Saturday, 21 September 2013

Magnitude 5.3 Earthquake in Chihuahua State, Mexico.

The United States Geological Survey recorded a Magnitude 5.3 Earthquake at a depth of 10 km in southern Chihuahua State, Mexico, slightly after 6.15 am local time (slightly after 12.15 pm GMT) on Saturday 21 September 2013. This was followed approximately 25 minutes later by a Magnitude 4.8 aftershock at roughly the same depth. The initial quake was felt over a wide area, and caused damage to buildings and minor landslips up to 100 km away, although this was in part due to waterlogged soils in the aftermath of Tropical Storm Manuel and Hurricane Ingrid. There are, however, no reports of any casualties.

The approximate location of the 21 September 2013 Chihuahua Earthquakes. Google Maps.

Mexico has two major tectonic boundaries. To the east Baja California lies on the Pacific Plate is moving northwest with regard to the North American Plate, while the North American Plate is moving southeast relative to the Pacific Plate. This creates a transform plate margin along the center of the Gulf of California, as the two plates slide past one-another, a margin that continues northward under California as the San Andreas Fault. To the south, along the Middle American Trench, which lies off the southern coast off Mexico, the Cocos Plate is being subducted under the North American Plate, passing under southern Mexico as it sinks into the Earth.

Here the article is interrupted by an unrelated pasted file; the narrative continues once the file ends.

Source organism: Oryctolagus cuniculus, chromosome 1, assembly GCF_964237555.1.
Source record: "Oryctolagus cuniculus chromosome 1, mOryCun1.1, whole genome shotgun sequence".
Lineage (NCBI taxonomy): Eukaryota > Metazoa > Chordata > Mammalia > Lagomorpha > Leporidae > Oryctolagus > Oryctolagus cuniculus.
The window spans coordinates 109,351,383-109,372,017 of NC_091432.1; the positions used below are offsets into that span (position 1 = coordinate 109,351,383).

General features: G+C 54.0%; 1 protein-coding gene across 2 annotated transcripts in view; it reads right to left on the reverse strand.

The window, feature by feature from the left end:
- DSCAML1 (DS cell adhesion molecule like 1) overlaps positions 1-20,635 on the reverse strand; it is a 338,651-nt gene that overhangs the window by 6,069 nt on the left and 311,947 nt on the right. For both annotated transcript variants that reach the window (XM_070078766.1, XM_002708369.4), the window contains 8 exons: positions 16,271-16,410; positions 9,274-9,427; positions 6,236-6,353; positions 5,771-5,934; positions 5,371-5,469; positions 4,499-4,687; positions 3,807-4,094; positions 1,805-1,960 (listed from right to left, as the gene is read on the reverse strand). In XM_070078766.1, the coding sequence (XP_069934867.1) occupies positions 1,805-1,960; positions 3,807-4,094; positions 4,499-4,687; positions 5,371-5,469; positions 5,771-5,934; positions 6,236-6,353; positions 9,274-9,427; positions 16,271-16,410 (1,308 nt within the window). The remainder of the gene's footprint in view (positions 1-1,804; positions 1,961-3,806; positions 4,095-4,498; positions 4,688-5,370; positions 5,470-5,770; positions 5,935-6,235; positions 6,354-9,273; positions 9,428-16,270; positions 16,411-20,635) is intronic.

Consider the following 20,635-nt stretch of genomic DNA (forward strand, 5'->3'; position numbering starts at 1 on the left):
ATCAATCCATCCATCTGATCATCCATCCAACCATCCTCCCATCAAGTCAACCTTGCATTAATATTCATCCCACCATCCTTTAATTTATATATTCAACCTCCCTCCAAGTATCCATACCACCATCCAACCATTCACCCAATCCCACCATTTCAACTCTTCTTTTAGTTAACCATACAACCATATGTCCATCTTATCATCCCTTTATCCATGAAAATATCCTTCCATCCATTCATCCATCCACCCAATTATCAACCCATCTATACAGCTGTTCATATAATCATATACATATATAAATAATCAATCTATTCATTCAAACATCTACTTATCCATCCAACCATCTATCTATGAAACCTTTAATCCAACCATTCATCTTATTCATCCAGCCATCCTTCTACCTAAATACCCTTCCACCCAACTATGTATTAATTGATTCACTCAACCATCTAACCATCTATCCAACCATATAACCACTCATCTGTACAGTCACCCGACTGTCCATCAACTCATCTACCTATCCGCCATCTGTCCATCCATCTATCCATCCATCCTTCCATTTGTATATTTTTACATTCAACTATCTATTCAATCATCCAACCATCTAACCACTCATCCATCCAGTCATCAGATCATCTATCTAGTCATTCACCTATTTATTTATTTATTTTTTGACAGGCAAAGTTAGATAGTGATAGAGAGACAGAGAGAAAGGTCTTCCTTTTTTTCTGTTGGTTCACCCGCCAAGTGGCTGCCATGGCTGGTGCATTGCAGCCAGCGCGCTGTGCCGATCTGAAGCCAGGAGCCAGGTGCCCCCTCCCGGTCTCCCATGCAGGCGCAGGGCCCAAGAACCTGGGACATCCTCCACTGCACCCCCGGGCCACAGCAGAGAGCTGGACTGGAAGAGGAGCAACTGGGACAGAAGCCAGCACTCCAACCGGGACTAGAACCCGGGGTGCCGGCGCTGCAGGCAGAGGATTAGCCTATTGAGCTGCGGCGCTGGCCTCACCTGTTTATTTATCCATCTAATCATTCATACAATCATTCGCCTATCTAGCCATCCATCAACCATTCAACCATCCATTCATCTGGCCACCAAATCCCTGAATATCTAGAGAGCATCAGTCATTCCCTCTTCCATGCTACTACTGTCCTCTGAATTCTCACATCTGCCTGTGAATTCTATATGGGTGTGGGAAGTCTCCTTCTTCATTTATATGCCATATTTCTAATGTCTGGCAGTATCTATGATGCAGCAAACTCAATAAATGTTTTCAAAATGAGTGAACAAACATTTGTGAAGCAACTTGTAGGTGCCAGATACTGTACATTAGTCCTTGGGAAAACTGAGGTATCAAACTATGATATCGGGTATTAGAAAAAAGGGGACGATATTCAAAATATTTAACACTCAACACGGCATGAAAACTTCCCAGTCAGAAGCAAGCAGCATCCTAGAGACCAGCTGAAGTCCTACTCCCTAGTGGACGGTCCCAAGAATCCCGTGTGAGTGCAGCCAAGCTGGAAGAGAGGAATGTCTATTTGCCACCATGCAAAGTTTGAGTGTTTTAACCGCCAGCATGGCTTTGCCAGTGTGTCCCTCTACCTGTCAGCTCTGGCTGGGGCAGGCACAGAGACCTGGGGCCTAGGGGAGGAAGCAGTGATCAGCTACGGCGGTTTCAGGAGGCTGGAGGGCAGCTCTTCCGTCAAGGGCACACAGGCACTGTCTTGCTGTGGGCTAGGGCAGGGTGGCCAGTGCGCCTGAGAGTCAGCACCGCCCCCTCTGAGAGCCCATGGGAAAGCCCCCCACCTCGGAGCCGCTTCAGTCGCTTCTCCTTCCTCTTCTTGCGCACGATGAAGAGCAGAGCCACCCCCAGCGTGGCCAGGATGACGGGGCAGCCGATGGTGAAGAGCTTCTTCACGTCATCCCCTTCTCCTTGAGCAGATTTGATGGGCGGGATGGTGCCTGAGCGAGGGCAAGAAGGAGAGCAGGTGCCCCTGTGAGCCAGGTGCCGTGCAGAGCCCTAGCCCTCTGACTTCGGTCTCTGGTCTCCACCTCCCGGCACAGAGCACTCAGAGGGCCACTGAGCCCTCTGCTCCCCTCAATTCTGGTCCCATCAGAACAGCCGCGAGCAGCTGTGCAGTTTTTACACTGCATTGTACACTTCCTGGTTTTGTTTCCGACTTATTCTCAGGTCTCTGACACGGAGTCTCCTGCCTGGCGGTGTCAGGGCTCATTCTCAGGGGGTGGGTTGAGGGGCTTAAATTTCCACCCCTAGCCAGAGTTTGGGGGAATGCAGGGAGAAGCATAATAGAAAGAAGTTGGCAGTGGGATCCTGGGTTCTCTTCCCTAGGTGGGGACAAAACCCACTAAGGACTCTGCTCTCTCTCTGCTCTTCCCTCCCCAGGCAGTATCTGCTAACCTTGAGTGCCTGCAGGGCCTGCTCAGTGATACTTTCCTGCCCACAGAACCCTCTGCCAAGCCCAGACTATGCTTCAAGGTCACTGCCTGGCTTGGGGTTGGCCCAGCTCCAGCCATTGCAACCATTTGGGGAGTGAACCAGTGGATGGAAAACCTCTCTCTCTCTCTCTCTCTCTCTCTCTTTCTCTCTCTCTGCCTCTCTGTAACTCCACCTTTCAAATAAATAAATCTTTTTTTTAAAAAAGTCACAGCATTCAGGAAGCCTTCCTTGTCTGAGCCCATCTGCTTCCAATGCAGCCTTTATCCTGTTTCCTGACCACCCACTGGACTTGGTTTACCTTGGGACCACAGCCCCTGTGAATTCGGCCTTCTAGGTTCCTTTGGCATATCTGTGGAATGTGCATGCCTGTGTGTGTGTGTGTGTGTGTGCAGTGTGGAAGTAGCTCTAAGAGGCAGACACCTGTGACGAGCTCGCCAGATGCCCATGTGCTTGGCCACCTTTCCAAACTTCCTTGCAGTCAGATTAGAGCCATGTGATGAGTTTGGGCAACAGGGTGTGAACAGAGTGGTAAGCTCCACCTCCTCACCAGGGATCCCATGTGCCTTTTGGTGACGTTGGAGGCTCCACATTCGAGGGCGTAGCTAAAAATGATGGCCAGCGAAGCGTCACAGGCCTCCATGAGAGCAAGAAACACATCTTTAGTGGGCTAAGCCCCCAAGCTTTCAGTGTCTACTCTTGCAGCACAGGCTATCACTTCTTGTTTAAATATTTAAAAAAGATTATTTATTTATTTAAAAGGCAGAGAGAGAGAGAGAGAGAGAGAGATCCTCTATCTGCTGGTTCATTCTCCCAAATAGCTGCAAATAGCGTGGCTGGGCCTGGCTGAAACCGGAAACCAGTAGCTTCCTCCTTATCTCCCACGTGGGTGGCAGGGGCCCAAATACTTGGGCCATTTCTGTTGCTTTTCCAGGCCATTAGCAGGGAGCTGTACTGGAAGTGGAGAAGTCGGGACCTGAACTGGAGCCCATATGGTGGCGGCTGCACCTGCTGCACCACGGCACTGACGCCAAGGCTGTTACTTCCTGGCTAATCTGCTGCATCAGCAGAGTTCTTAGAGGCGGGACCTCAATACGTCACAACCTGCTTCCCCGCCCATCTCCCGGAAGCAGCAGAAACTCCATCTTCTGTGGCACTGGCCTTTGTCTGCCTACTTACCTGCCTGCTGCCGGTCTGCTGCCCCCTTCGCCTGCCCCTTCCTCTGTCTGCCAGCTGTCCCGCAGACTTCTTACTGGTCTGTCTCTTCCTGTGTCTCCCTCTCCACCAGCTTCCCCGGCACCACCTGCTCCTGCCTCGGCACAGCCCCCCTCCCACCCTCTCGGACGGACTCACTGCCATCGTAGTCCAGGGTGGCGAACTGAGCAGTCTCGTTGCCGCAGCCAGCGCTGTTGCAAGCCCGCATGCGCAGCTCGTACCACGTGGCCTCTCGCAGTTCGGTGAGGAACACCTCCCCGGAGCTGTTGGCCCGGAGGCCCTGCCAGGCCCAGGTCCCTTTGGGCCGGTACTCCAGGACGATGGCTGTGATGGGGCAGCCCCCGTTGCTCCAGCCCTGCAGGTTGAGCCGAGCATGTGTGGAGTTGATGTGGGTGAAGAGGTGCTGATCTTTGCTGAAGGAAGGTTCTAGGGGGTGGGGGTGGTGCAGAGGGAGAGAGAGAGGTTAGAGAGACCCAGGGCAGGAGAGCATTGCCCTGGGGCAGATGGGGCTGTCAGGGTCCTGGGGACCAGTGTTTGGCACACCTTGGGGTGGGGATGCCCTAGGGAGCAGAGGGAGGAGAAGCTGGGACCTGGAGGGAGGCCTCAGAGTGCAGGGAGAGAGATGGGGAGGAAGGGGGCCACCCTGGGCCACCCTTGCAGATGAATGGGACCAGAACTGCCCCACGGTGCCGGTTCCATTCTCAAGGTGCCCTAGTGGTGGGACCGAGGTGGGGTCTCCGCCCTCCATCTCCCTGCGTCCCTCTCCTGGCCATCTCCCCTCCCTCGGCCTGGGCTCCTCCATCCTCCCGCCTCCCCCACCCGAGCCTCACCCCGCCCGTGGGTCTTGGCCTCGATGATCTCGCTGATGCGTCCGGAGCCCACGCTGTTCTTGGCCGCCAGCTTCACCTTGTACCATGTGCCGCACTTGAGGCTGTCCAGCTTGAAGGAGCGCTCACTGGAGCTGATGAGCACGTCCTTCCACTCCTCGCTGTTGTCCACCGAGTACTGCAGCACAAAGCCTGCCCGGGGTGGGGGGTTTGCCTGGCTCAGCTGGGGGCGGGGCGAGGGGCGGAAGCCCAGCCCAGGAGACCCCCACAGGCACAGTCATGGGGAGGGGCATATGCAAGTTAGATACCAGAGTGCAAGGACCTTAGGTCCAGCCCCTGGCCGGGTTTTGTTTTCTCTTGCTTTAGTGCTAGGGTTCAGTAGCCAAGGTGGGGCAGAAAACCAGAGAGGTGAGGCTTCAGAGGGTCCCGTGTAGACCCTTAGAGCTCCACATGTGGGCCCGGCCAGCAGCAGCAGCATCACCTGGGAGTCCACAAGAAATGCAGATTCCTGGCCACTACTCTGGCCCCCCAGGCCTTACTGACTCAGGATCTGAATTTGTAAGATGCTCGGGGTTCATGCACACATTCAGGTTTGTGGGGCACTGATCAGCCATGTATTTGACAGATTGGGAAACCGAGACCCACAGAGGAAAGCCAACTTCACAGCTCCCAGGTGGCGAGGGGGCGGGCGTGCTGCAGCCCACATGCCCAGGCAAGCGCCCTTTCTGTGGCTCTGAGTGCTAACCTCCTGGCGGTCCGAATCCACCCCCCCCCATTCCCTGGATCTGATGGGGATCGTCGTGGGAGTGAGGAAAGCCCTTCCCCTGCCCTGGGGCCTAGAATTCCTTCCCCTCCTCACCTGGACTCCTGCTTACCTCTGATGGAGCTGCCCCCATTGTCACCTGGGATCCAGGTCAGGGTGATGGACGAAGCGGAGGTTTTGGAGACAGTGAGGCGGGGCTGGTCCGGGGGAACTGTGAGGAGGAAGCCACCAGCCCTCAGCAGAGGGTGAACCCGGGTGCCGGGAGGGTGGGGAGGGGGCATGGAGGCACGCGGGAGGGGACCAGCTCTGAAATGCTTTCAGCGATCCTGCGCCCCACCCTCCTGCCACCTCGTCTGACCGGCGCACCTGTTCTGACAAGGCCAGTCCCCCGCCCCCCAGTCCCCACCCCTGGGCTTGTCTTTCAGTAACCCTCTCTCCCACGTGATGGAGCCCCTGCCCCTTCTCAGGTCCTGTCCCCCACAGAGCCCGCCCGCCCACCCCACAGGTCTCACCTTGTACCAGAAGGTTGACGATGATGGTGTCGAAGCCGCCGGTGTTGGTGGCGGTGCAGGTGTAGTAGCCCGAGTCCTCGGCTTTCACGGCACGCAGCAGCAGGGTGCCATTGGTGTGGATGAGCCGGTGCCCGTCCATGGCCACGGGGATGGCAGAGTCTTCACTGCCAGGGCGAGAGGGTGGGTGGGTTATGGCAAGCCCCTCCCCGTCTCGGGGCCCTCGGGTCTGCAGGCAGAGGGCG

While neither of these plate margins is close to Chihuahua, they do together contribute to a build up of tectonic pressure in the wider area, which occasionally causes Earthquakes as the rocks beneath the surface adjust their position to release this stress.



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